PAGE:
With a few extra flourishes, the Haskell implementation is done. This is the post that I had written in my mind when I first issued my co-blogger the Rock Paper Scissors challenge. Of course, what happened after made things a bit messier, and there’s some other interesting lessons to learn from everybody else’s efforts, so I’ll cover some of the ensuing happenings in later posts.

hold my code for a second…

Posted in git by youngnh on 01.25.10

add, stash, edit, apply and reset

This is mostly a note on how I work with git. A lot of people used to subversion wonder why I’m so enamored of Linus Torvald’s latest project and I usually only explain enough of it to convince them that git is an elaborate and complicated tool for replicating a subversion workflow. This is a good example of a situation in which svn would fail you.

I try as much as possible to create a new branch every time I decide to work on a new unit of work. Oftentimes, I will just absent-mindedly start coding and be 4 or 5 commits deep before realizing that I forgot to branch (which is a situation git has tools to fix as well), but for this particular stretch of coding I was on a clean branch without any untracked files.

Shortly after starting, I found myself with 4 classes, none of which compiled. In a minimalist vein, at home I work with only emacs and ant when hacking on Java code. ant can cause a bit of scroll blindness when your code has compile errors, and the situation is only exacerbated when you don’t quite get Java generics.

One class was named WinLogicFactory, and it’s functionality was the end goal of this branch. The other 3 classes were support classes. They had resuable, general-purpose functionality that WinLogicFactory would use, but contained nothing specifically related to the application I was writing. I stole the idea of them from Haskell and the classes were named Either, Left and Right.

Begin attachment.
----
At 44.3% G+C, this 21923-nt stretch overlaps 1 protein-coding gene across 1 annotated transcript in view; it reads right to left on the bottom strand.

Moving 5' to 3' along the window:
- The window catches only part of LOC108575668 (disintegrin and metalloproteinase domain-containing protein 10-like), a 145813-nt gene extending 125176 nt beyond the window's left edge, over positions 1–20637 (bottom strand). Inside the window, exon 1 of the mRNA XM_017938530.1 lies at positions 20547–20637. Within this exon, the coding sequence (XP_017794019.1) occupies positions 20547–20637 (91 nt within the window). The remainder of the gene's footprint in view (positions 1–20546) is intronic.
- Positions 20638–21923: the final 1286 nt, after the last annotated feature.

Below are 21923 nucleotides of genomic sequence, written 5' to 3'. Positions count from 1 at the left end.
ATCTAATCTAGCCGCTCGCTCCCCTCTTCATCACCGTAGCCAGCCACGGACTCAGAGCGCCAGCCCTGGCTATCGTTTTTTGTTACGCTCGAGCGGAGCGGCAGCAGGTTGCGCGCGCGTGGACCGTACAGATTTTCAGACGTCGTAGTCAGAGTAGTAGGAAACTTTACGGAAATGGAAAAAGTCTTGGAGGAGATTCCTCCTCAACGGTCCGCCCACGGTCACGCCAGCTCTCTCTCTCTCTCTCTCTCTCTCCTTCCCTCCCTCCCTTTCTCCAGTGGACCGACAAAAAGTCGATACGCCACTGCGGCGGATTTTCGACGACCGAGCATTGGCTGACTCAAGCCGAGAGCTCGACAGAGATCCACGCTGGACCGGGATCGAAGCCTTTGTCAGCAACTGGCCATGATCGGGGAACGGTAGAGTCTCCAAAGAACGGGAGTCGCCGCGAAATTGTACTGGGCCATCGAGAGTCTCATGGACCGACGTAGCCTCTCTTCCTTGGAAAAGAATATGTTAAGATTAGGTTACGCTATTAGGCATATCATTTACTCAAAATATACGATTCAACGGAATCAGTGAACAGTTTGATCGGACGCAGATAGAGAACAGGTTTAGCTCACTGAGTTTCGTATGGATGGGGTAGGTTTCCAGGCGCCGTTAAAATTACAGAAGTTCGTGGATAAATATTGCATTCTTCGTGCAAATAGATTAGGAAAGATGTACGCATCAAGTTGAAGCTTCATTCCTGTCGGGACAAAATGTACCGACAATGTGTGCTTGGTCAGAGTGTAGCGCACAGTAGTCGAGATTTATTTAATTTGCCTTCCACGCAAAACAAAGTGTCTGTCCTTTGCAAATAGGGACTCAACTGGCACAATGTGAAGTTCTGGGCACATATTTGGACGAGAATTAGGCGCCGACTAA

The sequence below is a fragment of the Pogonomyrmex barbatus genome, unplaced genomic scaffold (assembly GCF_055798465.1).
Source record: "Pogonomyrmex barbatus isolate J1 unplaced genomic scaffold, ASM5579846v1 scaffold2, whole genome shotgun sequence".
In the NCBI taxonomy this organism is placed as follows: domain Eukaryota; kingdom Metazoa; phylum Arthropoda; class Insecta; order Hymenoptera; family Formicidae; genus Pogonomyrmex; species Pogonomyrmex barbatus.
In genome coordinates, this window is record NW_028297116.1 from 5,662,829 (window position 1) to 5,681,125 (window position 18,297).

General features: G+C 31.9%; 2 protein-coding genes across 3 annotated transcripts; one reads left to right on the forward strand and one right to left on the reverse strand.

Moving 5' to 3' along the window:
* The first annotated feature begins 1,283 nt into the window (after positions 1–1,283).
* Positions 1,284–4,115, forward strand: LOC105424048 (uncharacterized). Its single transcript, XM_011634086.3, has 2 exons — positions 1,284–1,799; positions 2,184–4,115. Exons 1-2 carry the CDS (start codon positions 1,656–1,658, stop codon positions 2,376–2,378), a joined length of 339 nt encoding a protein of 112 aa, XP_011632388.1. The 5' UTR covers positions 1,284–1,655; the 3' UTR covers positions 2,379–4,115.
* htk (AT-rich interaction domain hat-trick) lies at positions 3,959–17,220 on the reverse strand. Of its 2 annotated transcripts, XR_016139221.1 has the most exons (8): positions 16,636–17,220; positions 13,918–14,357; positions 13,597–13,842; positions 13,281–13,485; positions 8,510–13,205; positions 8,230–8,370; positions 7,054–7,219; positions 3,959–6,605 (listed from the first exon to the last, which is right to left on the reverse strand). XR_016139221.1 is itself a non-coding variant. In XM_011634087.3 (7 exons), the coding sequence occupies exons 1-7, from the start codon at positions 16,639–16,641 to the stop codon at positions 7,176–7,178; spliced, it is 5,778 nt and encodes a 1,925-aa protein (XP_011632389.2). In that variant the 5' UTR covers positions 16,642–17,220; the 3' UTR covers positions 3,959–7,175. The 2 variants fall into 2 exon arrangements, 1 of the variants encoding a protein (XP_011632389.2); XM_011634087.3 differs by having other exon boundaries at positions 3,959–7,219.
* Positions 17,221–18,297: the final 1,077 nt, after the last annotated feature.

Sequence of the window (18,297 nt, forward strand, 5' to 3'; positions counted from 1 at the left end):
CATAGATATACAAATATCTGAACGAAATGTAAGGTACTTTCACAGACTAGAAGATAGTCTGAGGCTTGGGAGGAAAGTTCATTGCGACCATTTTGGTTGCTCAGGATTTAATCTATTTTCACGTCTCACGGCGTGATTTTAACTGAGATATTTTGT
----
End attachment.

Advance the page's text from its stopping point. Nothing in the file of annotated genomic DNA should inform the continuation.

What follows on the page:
$ git status
# On branch winlogic_factory
# Untracked files:
#   (use "git add <file>..." to include in what will be committed)
#	src/com/twoguys/rps/
#	src/com/twoguys/util/
#	src/com/twoguys/util/
#	src/com/twoguys/util/

Before Either, Left and Right were fixed and compiling, I couldn’t fix WinLogicFactory, which would use them. A bit counter-intuitively I added WinLogicFactory to the index. This allowed me to stash my current index. That left only the generic classes in my working tree:

$ git add src/com/twoguys/rps/
$ git stash
$ git status
# On branch winlogic_factory
# Untracked files:
#   (use "git add <file>..." to include in what will be committed)
#	src/com/twoguys/util/
#	src/com/twoguys/util/
#	src/com/twoguys/util/

Once I got Either, Left and Right compiling I could now start working on WinLogicFactory, so git stash apply restored the index with my broken factory in it. I had some more work to do to get it compiling and just to convince myself that I had really gotten my workspace back to it’s original state, so I ran a git reset, which effectively pulled any uncommitted changes out of staging in the index.

$ git stash apply
$ git reset
$ git status
# On branch winlogic_factory
# Untracked files:
#   (use "git add <file>..." to include in what will be committed)
#	src/com/twoguys/rps/
#	src/com/twoguys/util/
#	src/com/twoguys/util/
#	src/com/twoguys/util/

At this point, I could fix WinLogicFactory without worrying about simultaneous errors from Either, Left and Right.

Things that are worth noting:

  • staging content in git’s index is not simply another step that you have to perform before you can commit files you’ve edited. It’s how you tell git about any file you care about.
  • git can manipulate code that isn’t committed. commits are merely a little extra information attached to otherwise generally useful structures that git was already creating for you.
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King of the nerds – Quick and Dirty Programming Contest Winners

Posted in Uncategorized by benjaminplee on 01.24.10

Winning a vendor sponsored timed programming contest at a three day technical conference (CodeMash**) which you voluntarially traveled to in Northern Ohio in the middle of January is a double edged sword.

One the one side you are the king of the nerds.
On the other side …  you are the king of the nerds.